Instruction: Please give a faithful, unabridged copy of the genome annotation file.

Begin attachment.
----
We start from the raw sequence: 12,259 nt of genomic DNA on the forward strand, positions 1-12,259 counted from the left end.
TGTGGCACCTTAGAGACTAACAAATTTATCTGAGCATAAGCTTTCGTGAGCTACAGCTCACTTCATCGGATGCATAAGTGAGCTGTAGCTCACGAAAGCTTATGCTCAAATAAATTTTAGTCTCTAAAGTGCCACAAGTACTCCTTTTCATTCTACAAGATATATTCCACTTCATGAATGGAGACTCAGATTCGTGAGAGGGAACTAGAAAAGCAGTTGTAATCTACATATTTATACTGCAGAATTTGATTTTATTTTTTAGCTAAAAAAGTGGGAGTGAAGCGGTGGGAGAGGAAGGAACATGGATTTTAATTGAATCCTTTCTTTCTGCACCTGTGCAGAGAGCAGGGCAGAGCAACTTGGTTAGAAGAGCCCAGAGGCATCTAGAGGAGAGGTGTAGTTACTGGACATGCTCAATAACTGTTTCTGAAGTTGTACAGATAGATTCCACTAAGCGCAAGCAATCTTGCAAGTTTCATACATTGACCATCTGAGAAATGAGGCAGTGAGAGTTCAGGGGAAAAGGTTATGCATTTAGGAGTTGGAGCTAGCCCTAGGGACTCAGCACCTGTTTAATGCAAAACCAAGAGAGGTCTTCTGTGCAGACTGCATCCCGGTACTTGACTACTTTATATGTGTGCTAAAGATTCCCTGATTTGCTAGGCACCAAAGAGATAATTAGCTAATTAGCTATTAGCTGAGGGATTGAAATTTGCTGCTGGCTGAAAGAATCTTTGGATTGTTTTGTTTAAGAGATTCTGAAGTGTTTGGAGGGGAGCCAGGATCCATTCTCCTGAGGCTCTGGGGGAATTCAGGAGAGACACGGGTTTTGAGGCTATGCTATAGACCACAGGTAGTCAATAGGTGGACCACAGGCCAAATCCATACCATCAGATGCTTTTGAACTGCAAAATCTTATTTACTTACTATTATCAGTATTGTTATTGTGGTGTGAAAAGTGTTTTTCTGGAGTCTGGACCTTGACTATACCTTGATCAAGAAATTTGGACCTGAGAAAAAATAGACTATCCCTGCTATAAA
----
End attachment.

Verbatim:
We start from the raw sequence: 12,259 nt of genomic DNA on the forward strand, positions 1-12,259 counted from the left end.
TGTGGCACCTTAGAGACTAACAAATTTATCTGAGCATAAGCTTTCGTGAGCTACAGCTCACTTCATCGGATGCATAAGTGAGCTGTAGCTCACGAAAGCTTATGCTCAAATAAATTTTAGTCTCTAAAGTGCCACAAGTACTCCTTTTCATTCTACAAGATATATTCCACTTCATGAATGGAGACTCAGATTCGTGAGAGGGAACTAGAAAAGCAGTTGTAATCTACATATTTATACTGCAGAATTTGATTTTATTTTTTAGCTAAAAAAGTGGGAGTGAAGCGGTGGGAGAGGAAGGAACATGGATTTTAATTGAATCCTTTCTTTCTGCACCTGTGCAGAGAGCAGGGCAGAGCAACTTGGTTAGAAGAGCCCAGAGGCATCTAGAGGAGAGGTGTAGTTACTGGACATGCTCAATAACTGTTTCTGAAGTTGTACAGATAGATTCCACTAAGCGCAAGCAATCTTGCAAGTTTCATACATTGACCATCTGAGAAATGAGGCAGTGAGAGTTCAGGGGAAAAGGTTATGCATTTAGGAGTTGGAGCTAGCCCTAGGGACTCAGCACCTGTTTAATGCAAAACCAAGAGAGGTCTTCTGTGCAGACTGCATCCCGGTACTTGACTACTTTATATGTGTGCTAAAGATTCCCTGATTTGCTAGGCACCAAAGAGATAATTAGCTAATTAGCTATTAGCTGAGGGATTGAAATTTGCTGCTGGCTGAAAGAATCTTTGGATTGTTTTGTTTAAGAGATTCTGAAGTGTTTGGAGGGGAGCCAGGATCCATTCTCCTGAGGCTCTGGGGGAATTCAGGAGAGACACGGGTTTTGAGGCTATGCTATAGACCACAGGTAGTCAATAGGTGGACCACAGGCCAAATCCATACCATCAGATGCTTTTGAACTGCAAAATCTTATTTACTTACTATTATCAGTATTGTTATTGTGGTGTGAAAAGTGTTTTTCTGGAGTCTGGACCTTGACTATACCTTGATCAAGAAATTTGGACCTGAGAAAAAATAGACTATCCCTGCTATAAA